tv news: is hannibal too gay for NBC?
Anybody keeping up on pop culture news has most likely heard that NBC has cancelled Bryan Fuller’s operatic adaptation of Thomas Harris’ Hannibal series. The series’ third season returned to the aforementioned network on June fourth, to 2.57 million viewers, and saw just 1.6 million the next week’s episode, which aired during an NBA final. With both seasons one and two seeing just under 2 million viewers at its lows and only just over 4 million at it’s highs, the ratings for season three can hardly be surprising or even disappointing to NBC, who apparently kept the show going because the licensing rights were inexpensive. Nonetheless, the network that ‘kept [Hannibal] on the air for three seasons despite Cancellation Bear Chow ratings and images that would have shredded the eyeballs of lesser Standards & Practices enforcers’ according to Fuller, has decided that it’s finally time to axe the show.
The series’ executive producer, Martha De Laurentiis, tweeted after the announcement “#Hannibal was always in danger of cancellation due to subject matter,” referring to the ongoing series of murders committed by the show’s titular cannibal. However the subject matter in question seems comparatively tame in season three as opposed to the previous seasons. Fans and critics alike expressed the desensitising effect the show was having on them in their reviews of the eighth episode of season two, Su-zakana. As critic Mark Rozeman wrote, this is “an episode where bodies are sewn inside a dead horse and my initial reaction is, “Okay, they’re slowing it down a bit this week.” This episode, where a Turducken-like creation was made out of a bird sewn into a woman, sewn into a horse, and later someone is sewn inside a horse, rips open the stitches from the inside and crawls out of the horse, aired on the network a whole three weeks before the series was renewed for a third season.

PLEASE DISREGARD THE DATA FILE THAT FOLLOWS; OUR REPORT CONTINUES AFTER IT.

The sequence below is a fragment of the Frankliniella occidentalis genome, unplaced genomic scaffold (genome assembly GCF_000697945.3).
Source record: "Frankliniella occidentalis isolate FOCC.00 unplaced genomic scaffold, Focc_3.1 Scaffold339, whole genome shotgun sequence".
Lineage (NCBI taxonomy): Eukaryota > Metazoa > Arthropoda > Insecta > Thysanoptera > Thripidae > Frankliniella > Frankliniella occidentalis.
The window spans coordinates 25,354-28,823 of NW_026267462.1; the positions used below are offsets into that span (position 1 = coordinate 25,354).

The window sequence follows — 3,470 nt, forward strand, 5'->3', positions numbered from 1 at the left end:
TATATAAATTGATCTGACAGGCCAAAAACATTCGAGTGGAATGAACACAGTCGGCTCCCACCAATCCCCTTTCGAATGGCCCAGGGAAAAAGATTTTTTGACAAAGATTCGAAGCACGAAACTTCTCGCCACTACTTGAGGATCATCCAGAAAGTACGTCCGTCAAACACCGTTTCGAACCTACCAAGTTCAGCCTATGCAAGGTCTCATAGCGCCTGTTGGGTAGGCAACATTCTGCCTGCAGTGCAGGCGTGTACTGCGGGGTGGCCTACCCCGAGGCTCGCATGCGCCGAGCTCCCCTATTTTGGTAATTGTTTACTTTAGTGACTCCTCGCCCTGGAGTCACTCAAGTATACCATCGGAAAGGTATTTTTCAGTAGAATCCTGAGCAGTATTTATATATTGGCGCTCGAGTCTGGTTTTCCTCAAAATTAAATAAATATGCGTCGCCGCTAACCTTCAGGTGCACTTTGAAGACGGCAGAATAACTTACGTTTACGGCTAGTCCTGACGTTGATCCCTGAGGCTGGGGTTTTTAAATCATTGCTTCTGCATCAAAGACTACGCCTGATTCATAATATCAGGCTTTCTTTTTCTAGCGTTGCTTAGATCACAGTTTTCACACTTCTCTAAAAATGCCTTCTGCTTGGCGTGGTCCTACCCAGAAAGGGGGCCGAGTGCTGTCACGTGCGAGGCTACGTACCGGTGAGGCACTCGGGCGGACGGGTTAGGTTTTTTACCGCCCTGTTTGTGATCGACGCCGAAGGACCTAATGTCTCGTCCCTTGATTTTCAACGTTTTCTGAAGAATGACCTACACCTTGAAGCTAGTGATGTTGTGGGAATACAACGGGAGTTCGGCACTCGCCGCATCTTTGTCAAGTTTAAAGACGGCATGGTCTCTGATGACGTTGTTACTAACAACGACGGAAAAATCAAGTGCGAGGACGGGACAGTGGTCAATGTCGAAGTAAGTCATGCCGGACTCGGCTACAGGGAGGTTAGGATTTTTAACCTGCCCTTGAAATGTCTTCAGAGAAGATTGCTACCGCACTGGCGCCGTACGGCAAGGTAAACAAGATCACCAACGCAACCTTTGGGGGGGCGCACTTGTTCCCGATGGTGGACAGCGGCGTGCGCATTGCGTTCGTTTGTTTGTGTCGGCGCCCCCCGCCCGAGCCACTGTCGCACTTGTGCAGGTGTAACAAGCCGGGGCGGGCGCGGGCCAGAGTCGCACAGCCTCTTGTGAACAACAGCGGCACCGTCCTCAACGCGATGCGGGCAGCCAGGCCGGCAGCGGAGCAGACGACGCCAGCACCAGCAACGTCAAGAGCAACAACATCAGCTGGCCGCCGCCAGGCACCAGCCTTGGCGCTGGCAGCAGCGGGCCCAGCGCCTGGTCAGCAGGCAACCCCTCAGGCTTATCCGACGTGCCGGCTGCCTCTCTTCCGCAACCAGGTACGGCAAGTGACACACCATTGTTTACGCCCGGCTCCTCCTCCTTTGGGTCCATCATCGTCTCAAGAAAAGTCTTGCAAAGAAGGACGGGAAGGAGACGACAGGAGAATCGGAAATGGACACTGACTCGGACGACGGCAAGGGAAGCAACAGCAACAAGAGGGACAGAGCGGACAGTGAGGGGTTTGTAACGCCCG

So I found myself wondering, why would NBC choose now to pull the plug on the series, when the ratings show no significant drop and the content is no more violent than usual? What’s changed in season three? The answer: Hannibal’s relationship with his former patient, Will.
Hannibal and Will always had an intense relationship. When Will is brought in to work for the FBI in season one, Hannibal is hired as Will’s psychiatrist, to ensure Will isn’t getting in too deep with his profiling of the heinous serial killer, The Chesapeke Ripper. As the series moved forward, Hannibal took great pleasure in melding Will’s mind like silly putty, and as Will became aware of this, he flipped the tables. All the while the two became surrogate fathers to the orphan of another cannibal killer, and created the kind of messed up family that only Bryan Fuller could imagine. However, it is only in this season that the relationship has gone from implicit sexual tension and double entendres to full blown, explicit declarations of love in the only way a psychopath knows how: moulding a human corpse “Valentine,” or leaving a literal “broken heart” for his would-be partner to find.
In episode three of the current season, the last episode to air before cancellation, Will states ‘I’ve never known myself as well as I know myself with [Hannibal].’ And Hannibal expresses more that once his love for Will.
NBC, headed by straight, white, Catholic, 56-year-old Steve Burke currently has in its line up one series with a queer main character, but Hannibal is the only show they air where two men are canonically romantically involved. Of course, NBC is the network responsible for the game changing, Will and Grace, but is Hannibal just too gay? Whilst Will and Grace had a gay main character, the show’s central relationship was always that of the non-romantic titular couple. Now that Hannibal’s central relationship is canonically homosexual, is it one step too far for NBC?
Whilst the show’s creator and producers seem confident in Hannibal’s continuation with another broadcaster, the underlying prejudice that seems to be the fuel of NBC’s decision is one that is more worrying than the fate of the little watched but greatly beloved show.